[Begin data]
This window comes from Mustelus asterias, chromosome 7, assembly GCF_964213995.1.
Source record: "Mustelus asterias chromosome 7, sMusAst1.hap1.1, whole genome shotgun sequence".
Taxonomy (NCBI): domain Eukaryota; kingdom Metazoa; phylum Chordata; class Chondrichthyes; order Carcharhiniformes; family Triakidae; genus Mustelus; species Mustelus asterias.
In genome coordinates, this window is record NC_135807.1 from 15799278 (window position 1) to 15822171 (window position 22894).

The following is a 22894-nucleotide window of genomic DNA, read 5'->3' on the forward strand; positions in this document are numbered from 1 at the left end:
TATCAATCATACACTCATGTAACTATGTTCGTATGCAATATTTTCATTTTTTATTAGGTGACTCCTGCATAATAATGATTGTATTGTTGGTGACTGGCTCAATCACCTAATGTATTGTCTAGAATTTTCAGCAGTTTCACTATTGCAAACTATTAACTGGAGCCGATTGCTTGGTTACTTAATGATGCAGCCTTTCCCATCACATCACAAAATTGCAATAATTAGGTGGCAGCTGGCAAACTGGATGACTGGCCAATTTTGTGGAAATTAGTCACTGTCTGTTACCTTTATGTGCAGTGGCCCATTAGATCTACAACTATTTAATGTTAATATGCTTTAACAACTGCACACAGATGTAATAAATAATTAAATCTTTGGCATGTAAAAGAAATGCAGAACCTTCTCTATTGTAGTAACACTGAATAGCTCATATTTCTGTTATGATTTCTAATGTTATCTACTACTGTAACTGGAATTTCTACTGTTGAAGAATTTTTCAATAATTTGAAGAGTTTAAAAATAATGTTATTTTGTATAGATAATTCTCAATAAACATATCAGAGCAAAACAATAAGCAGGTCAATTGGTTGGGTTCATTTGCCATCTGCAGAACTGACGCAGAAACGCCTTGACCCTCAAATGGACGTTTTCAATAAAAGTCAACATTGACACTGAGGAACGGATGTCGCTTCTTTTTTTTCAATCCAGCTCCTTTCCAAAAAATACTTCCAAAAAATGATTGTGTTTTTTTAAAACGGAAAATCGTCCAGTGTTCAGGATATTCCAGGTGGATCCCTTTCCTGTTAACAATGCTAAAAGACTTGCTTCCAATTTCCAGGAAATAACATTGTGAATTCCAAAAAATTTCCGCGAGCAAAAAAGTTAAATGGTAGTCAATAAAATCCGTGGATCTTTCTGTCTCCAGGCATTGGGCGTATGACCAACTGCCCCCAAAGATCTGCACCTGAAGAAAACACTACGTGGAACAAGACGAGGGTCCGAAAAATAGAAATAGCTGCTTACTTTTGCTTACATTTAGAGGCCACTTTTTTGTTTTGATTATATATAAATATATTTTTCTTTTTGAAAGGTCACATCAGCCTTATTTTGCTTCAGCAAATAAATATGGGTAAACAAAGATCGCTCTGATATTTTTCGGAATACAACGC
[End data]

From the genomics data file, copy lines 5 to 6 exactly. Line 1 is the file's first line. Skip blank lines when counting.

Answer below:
The following is a 22894-nucleotide window of genomic DNA, read 5'->3' on the forward strand; positions in this document are numbered from 1 at the left end:
TATCAATCATACACTCATGTAACTATGTTCGTATGCAATATTTTCATTTTTTATTAGGTGACTCCTGCATAATAATGATTGTATTGTTGGTGACTGGCTCAATCACCTAATGTATTGTCTAGAATTTTCAGCAGTTTCACTATTGCAAACTATTAACTGGAGCCGATTGCTTGGTTACTTAATGATGCAGCCTTTCCCATCACATCACAAAATTGCAATAATTAGGTGGCAGCTGGCAAACTGGATGACTGGCCAATTTTGTGGAAATTAGTCACTGTCTGTTACCTTTATGTGCAGTGGCCCATTAGATCTACAACTATTTAATGTTAATATGCTTTAACAACTGCACACAGATGTAATAAATAATTAAATCTTTGGCATGTAAAAGAAATGCAGAACCTTCTCTATTGTAGTAACACTGAATAGCTCATATTTCTGTTATGATTTCTAATGTTATCTACTACTGTAACTGGAATTTCTACTGTTGAAGAATTTTTCAATAATTTGAAGAGTTTAAAAATAATGTTATTTTGTATAGATAATTCTCAATAAACATATCAGAGCAAAACAATAAGCAGGTCAATTGGTTGGGTTCATTTGCCATCTGCAGAACTGACGCAGAAACGCCTTGACCCTCAAATGGACGTTTTCAATAAAAGTCAACATTGACACTGAGGAACGGATGTCGCTTCTTTTTTTTCAATCCAGCTCCTTTCCAAAAAATACTTCCAAAAAATGATTGTGTTTTTTTAAAACGGAAAATCGTCCAGTGTTCAGGATATTCCAGGTGGATCCCTTTCCTGTTAACAATGCTAAAAGACTTGCTTCCAATTTCCAGGAAATAACATTGTGAATTCCAAAAAATTTCCGCGAGCAAAAAAGTTAAATGGTAGTCAATAAAATCCGTGGATCTTTCTGTCTCCAGGCATTGGGCGTATGACCAACTGCCCCCAAAGATCTGCACCTGAAGAAAACACTACGTGGAACAAGACGAGGGTCCGAAAAATAGAAATAGCTGCTTACTTTTGCTTACATTTAGAGGCCACTTTTTTGTTTTGATTATATATAAATATATTTTTCTTTTTGAAAGGTCACATCAGCCTTATTTTGCTTCAGCAAATAAATATGGGTAAACAAAGATCGCTCTGATATTTTTCGGAATACAACGC